|China's Current Economic Challenges|
29 May 2012, Brussels
For the last decade, the wind has started blowing from East Asia, driving world growth and North-South convergence, but conveying also a risk of instability. East Asia is more and more confronted with the social, economic, financial, ecological and political challenges inherent to a fast economic rise and to some characteristics of the Asian Model.
Even political stability, so far secured by economic prosperity, is now accruing a problem: the governance model which reserves a large share of growth benefits for the elites as a reward for effective long-term planning and entrepreneurial spirit, is in need of a reshuffling in order to combat inequity, corruption rent and potential financial instability.
The systemic crisis of Western capitalism and the agonizing handling of the euro crisis in Europe, make the East Asian challenges more difficult to handle. They are depriving Asia of a critical source of growth and thereby are taking their toll on its development.
China in particular, because of its size, speed and sustainability constraints looks like the juggernaut whose course will steer the direction of the Pacific region. China’s reform strategy will have a major impact on the rest of the World not only through trade, but also through monetary links since the gradualist internationalization of the RMB will transfer the exchange-rate risk abroad.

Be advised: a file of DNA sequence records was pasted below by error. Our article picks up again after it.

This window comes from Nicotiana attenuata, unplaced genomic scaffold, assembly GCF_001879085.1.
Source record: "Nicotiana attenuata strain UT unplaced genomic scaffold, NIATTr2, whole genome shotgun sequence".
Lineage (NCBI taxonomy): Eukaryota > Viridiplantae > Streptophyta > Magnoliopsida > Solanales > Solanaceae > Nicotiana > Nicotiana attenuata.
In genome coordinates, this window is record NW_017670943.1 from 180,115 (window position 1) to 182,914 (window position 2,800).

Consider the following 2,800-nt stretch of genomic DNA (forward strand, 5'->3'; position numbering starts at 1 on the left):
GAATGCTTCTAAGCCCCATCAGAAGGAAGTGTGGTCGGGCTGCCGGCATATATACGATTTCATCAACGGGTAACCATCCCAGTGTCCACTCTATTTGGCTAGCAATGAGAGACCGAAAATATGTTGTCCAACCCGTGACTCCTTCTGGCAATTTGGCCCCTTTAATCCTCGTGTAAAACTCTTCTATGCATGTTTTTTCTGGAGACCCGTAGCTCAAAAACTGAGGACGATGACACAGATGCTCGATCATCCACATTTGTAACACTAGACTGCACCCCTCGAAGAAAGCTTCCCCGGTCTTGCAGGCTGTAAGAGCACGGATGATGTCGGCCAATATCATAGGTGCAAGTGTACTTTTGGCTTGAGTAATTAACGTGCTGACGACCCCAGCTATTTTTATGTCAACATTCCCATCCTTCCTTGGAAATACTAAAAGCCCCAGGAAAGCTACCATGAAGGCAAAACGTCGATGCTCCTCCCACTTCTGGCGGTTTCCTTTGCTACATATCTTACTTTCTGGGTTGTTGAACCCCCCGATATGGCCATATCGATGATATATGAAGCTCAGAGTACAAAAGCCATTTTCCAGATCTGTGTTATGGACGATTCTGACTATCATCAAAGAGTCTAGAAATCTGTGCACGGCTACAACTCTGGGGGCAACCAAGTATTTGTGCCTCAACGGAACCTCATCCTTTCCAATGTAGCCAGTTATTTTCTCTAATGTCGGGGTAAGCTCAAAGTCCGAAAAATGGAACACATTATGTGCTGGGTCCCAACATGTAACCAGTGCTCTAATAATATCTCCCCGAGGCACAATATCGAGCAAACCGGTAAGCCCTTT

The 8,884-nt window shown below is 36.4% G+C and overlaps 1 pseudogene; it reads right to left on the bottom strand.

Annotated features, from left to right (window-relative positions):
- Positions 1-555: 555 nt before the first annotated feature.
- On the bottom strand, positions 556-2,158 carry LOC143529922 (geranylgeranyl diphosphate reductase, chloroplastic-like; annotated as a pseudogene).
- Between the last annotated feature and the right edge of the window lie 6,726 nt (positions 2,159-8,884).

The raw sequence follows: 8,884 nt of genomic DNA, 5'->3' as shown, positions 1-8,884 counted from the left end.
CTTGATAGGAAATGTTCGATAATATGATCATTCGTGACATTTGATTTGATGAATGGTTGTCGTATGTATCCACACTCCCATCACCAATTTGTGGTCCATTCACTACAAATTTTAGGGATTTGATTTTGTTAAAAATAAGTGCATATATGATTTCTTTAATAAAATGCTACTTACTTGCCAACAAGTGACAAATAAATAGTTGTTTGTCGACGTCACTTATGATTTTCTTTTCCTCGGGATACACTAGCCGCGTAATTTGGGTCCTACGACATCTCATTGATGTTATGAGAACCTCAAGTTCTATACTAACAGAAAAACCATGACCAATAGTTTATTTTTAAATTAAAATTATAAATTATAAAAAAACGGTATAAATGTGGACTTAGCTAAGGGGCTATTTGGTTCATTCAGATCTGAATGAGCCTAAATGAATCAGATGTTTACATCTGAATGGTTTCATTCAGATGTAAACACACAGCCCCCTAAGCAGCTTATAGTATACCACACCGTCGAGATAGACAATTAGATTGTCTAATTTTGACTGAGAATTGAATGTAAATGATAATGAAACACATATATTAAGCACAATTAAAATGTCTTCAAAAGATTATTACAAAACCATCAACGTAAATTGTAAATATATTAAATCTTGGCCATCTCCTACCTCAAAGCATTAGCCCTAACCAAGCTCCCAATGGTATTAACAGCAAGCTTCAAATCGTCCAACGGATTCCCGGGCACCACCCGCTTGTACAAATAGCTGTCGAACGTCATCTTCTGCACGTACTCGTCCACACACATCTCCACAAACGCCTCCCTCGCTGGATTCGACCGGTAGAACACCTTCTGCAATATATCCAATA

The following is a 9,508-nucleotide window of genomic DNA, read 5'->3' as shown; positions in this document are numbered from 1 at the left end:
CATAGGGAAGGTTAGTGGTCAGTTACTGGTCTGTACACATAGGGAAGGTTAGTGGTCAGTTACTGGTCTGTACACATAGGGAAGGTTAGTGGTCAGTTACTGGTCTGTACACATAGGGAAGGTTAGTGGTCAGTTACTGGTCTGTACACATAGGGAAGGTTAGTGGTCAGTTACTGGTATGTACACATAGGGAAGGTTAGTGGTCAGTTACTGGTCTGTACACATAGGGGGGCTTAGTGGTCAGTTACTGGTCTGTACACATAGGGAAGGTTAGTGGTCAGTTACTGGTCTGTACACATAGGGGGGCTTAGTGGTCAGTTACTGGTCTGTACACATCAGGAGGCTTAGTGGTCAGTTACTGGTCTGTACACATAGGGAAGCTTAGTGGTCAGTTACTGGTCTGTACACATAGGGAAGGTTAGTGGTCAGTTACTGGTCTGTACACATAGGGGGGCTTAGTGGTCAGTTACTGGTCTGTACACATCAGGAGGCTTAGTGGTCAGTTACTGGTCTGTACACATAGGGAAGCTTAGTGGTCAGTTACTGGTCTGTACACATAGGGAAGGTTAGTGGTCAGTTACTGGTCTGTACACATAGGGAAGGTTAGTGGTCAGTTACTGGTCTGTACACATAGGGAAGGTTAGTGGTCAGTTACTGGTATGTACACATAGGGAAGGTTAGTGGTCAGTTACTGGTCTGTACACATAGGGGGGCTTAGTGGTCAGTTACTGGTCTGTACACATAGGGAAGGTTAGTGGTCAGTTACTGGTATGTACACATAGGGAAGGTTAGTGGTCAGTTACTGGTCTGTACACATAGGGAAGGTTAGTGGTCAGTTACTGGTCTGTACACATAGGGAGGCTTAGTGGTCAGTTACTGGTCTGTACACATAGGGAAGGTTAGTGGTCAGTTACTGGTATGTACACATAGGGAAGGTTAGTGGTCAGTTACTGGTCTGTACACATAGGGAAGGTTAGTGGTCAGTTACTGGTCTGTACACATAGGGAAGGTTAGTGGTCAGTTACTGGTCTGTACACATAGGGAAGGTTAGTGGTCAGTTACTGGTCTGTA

China’s leadership has worked out the 12th Five Year Plan as a response to these challenges. The direction is right but the implementation proves difficult because of the waning growth momentum in the markets at a time when the necessary change of the finance allocation model is under way. Understanding changing trends in China, and identifying both risks and progress, is as important as the US and EU twin fiscal and financial crisis.
The Madariaga – College of Europe Foundation was pleased to have organised a seminar that explored the main current trends in China’s economy, one year after the approval of the 12th Five Year Plan and against the backdrop of the aforementioned difficult and volatile international economic situation.
The seminar benefitted from the participation of Mr. Zhang Yansheng, Director of the Institute for International Economic Research, National Development and Reform Commission (NDRC) and Dr. Mary-Françoise Renard, Head of Research at the Department on Chinese Economy at CERDI (Centre d’Etudes et de Recherches sur le Développement International) and Professor at the University of Clermont-Ferrand.